Second, you should be listening to music that you might think doesn't interest you. Over the past two weeks, I did two things that were eye openers for me: I toured the Moog synthesizer factory in Asheville, NC, and I heard the Blind Boys of Alabama while we were in Birmingham. The Moog tour was interesting because our tour guide, besides giving us a great overview of the history of Moog, pointed me towards some fantastic musicians and bands whose work I discovered I really enjoy, such as Deltron 3030 and Dan the Automator. Those are bands and music styles I would have NEVER discovered on my own!  Likewise, the Blind Boys of Alabama do play a style of music that I already enjoy, gospel, but their live show was so much more than that. Backed by an absolutely fantastic 4-piece band, they played gospel, soul, country, rock, and put on a live show that was as entertaining as it was musically amazing!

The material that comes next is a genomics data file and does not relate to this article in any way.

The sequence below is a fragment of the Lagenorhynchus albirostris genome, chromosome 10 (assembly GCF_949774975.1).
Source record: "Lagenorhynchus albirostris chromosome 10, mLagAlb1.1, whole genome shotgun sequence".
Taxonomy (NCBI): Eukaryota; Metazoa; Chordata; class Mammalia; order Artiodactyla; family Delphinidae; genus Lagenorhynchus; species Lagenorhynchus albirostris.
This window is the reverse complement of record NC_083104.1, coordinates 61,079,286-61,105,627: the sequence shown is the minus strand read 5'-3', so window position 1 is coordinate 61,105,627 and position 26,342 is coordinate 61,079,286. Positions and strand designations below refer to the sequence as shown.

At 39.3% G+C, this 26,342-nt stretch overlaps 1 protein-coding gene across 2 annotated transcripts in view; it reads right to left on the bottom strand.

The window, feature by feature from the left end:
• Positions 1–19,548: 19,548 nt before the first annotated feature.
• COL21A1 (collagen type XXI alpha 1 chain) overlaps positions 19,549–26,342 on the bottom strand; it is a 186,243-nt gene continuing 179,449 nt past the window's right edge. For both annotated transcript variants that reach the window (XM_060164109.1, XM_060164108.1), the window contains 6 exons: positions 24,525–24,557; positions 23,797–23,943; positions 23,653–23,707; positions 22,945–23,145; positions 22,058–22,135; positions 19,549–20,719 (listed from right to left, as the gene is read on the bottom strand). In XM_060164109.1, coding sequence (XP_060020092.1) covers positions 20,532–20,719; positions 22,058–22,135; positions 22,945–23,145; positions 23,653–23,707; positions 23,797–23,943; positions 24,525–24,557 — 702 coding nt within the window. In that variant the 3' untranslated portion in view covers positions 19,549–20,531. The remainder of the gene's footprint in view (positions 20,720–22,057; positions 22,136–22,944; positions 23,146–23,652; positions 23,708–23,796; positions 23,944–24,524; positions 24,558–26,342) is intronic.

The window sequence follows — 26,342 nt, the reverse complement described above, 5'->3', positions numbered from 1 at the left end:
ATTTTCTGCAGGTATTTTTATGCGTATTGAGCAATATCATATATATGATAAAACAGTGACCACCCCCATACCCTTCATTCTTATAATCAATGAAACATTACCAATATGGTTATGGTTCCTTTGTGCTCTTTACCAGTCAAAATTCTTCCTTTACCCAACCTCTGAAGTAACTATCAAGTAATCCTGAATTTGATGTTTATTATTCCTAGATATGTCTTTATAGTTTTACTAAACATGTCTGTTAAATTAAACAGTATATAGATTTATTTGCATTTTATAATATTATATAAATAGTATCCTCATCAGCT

So, listen, listen, listen. No excuses!  That is, IF you want to improve and broaden your horizons.... :)

Yours virtually,


Blind Boys of Alabama Bombassic Deltron 3030

An interview with Jim Nova...

About a year ago, I was surfing Facebook and I came across a post by my long time friend and fellow Curtis graduate, Jim Nova.  The post was a link to Jim's Soundcloud page, and it contained a recording of a trombone choir arrangement of a John Williams piece, something from Star Wars.  I clicked on it... ...and I was just blown away!  Jim has taken a huge body of work by John Williams and some other composers, and arranged (mostly himself) the tunes for trombone choir.  The amazing thing is that he has recorded all these pieces and played all the parts himself! If you haven't heard them yet, do yourself a favor and go RIGHT NOW to his Soundcloud page to give it a listen.  Then, come back and finish reading this post...